Eden is now, without doubt, the most popular single tourist attraction in Cornwall. Interestingly enough the biomes were built in an old china clay pit. If you are looking for a busy beach resort, try Carlyon Bay. Other popular nearby beaches include Duporth and Porthpean. If you prefer somewhere quieter and smaller, Polkerris is ideal for swimming. St Austell’s port is the lovely harbour of Charlestown, where you will frequently see old sailing ships. The port has been used as a film location for numerous films and television series, such as Poldark, and there is a small museum open during the season.

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Quedgeley, Gloucester

Welcome to the city of Gloucester

Welcome to Gloucester, a cathedral city located on the River Severn and fantastically situated between the beautiful areas of the Cotswolds and Forest of Dean. The most inland port in the UK, Gloucester has a proud industrial past, intertwined with a rich history that dates back to Roman times. Combine this with an ever-changing and developing city, and Gloucester offers the perfect mix of old and new.

No matter what your interests are, you’ll find that there are plenty of things to do in Gloucester. Take advantage of the discounts in the Gloucester Quays designer outlet, or explore Gloucester’s many independent shops.

Gloucester and surrounding areas has a number of stunning wedding venues including Elmore Court

Cheer on the Cherry and Whites at Kingsholm Stadium, the home of Gloucester Rugby. Explore the breath-taking Gloucester Cathedral. Delve into Gloucester’s history at the Museum of Gloucester or the National Waterways Museum. Enjoy live music at Gloucester Guildhall. There really is something for everyone.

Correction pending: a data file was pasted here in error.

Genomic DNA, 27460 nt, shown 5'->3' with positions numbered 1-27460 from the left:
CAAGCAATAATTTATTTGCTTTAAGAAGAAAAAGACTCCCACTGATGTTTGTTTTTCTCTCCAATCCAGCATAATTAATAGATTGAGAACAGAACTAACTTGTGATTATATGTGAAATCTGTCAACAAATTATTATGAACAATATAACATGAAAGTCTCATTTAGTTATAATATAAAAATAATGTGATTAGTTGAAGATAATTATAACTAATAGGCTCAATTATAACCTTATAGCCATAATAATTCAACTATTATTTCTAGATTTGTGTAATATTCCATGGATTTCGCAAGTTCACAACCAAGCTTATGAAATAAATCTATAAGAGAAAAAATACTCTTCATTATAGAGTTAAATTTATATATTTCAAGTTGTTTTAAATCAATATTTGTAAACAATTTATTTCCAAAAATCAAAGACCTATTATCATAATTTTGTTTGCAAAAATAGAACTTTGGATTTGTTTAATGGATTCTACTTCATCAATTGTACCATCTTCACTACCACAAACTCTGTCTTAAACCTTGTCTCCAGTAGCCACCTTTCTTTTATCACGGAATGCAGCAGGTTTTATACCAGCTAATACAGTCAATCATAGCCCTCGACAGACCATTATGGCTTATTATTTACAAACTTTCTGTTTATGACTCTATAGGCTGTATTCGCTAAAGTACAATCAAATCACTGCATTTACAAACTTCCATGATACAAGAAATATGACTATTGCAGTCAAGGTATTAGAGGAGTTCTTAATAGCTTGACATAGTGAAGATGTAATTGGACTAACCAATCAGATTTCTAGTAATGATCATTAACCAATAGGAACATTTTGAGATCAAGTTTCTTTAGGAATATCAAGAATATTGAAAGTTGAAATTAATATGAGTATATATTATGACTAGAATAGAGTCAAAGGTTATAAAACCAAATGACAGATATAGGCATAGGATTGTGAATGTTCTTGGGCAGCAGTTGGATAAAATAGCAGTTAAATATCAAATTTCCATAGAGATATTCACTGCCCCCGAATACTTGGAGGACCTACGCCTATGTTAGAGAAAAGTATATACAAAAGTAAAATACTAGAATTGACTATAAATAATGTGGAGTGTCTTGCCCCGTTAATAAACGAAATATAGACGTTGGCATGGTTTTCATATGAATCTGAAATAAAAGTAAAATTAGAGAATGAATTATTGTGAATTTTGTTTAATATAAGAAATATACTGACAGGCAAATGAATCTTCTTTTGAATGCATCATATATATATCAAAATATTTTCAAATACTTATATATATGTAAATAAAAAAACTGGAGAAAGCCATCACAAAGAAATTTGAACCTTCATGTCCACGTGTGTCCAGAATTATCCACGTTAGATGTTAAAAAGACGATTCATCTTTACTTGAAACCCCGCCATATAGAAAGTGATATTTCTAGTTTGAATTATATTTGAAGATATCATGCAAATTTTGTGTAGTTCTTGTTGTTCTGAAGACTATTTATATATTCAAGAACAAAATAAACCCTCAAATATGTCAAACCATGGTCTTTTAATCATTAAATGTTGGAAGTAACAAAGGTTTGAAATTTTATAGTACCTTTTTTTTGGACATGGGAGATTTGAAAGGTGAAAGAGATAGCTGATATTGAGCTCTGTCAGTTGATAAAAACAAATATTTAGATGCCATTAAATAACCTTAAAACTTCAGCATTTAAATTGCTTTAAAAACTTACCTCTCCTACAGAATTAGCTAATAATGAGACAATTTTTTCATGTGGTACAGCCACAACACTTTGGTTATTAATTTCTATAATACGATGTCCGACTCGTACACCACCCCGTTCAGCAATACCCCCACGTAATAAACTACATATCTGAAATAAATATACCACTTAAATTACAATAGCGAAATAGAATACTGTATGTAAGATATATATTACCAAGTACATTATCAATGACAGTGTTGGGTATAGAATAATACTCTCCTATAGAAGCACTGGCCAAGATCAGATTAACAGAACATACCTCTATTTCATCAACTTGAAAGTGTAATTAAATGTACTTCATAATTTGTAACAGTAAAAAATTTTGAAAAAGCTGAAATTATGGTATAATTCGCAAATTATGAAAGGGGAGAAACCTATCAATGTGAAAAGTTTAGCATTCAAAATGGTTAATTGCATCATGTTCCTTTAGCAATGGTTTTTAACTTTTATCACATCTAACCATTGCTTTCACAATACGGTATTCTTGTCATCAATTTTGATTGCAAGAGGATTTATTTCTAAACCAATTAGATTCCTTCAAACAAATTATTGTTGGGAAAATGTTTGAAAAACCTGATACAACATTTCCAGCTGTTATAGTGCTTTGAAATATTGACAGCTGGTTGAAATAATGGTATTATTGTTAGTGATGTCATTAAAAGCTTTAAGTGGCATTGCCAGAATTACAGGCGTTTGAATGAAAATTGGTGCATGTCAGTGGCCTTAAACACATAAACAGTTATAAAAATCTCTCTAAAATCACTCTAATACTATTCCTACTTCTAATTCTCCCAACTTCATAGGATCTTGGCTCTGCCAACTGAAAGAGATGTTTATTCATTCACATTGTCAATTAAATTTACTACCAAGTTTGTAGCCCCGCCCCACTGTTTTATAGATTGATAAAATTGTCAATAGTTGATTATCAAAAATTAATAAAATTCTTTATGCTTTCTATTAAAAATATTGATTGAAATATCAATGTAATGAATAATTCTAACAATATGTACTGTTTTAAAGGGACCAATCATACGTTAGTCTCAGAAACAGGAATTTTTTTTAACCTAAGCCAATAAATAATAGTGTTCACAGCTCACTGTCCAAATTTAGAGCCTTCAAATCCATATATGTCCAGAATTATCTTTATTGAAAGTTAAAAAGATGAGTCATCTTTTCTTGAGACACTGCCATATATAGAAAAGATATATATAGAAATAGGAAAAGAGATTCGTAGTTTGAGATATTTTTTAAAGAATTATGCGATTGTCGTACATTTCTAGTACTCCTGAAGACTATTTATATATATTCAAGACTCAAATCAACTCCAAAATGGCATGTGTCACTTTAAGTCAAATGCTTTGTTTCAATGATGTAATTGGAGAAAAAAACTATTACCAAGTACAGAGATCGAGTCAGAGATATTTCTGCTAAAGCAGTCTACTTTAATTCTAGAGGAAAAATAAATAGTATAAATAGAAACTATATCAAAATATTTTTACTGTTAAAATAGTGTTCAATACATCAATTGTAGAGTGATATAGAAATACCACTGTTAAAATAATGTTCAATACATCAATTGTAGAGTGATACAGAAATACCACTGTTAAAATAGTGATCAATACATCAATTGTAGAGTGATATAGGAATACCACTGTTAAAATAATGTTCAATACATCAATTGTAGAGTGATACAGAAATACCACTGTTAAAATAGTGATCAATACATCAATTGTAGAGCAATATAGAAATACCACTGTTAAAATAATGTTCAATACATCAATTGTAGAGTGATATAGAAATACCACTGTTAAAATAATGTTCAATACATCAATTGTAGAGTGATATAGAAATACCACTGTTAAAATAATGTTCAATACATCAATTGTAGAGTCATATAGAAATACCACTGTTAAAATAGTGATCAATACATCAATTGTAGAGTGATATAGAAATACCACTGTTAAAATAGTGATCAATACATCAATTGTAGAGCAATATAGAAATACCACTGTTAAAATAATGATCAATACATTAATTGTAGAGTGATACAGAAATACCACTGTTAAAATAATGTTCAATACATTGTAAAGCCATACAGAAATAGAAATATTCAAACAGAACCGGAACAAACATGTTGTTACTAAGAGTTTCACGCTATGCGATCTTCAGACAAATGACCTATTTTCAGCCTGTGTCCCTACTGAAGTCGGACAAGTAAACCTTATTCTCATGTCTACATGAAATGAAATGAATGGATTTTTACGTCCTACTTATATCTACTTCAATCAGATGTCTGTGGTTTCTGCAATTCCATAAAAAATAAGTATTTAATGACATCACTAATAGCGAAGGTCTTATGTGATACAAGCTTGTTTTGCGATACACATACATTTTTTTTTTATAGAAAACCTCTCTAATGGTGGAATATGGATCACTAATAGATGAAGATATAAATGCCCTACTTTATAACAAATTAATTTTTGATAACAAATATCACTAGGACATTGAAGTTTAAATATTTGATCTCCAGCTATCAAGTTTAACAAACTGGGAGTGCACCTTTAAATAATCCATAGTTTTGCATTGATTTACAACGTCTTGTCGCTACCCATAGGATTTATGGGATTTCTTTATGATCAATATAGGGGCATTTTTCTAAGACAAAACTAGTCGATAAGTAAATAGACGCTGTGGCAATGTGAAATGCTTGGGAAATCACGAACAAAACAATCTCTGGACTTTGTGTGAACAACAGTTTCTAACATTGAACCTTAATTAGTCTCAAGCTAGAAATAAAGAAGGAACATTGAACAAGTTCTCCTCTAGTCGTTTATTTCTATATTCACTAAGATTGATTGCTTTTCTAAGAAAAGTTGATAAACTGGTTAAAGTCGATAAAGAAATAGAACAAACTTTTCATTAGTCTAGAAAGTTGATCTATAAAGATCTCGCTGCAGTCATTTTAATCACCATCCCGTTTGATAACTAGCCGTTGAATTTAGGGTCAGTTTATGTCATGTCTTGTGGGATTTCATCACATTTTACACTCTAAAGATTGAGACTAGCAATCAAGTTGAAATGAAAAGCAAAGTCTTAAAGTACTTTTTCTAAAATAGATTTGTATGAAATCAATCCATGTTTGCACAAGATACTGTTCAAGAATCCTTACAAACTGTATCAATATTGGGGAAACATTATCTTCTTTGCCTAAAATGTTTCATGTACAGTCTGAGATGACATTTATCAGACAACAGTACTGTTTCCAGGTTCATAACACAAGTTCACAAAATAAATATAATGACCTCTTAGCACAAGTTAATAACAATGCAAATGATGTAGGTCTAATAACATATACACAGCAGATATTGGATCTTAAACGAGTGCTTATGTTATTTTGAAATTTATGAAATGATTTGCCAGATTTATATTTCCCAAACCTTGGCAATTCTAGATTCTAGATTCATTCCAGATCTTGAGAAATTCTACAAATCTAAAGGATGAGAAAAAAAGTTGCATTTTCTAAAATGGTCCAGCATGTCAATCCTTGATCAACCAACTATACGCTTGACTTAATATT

Alongside the urban experience that Gloucester city centre provides, the area also offers the chance to escape into nature. Enjoy stunning waterfront views in Gloucester Docks, or visit one of Gloucester’s many green spaces, including Robinswood Hill Country Park, and Barnwood Arboretum. Gloucester is also perfectly situated as a base for exploring the spectacular Cotswolds countryside.

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Plympton, Plymouth

Rain or shine, Plymouth, Britain’s Ocean City is home to breath-taking views, plenty to see and do and lots of fresh, sea air. Explore the waterfront, shop ’til you drop or experience world-class events. There’s nowhere quite like it – let us show you around.

Plymouth is a vibrant waterfront city packed full of attractions, activities, shopping, entertainment and sightseeing. Come rain or shine you’ll find something for everyone among the city streets, surrounding countryside and marine environment beyond.

There are well-known landmarks, historical sites and natural assets to explore across Plymouth’s many unique areas and districts. Wander the Barbican’s quaint cobbled quayside following in the Mayflower Pilgrims’ footsteps or visit the National Marine Aquarium with its deepwater fish tanks.

Sample Plymouth’s finest export at the Plymouth Gin Distillery or take a boat trip around the Sound from the Mayflower Steps. There’s more family fun to be had up on the Hoe where you can climb the iconic Smeaton’s Tower lighthouse, take the plunge at Tinside Lido, our restored Art Deco swimming pool or simply take in the panoramic view of busy boating activity from this stunning natural amphitheatre.

Further afield you can stroll round the many stately homes and gardens, get up close to some big cats at Dartmoor Zoological Park, or go for a hike or bike ride through the magnificant Dartmoor National Park.

Plymouth is also located at the mouth of the River Tamar, set in the UK’s youngest area of outstanding natural beauty. Unspoilt and still relatively unknow, the Tamar Valley retains it’s unique character and beauty. Take the Tamar Valley Train or a boat trip, it’s well worth exploring the surrounding area.

Visitors to Plymouth, Britain’s Ocean City, can enjoy many days out with the whole family as some of the most popular attractions cater for all.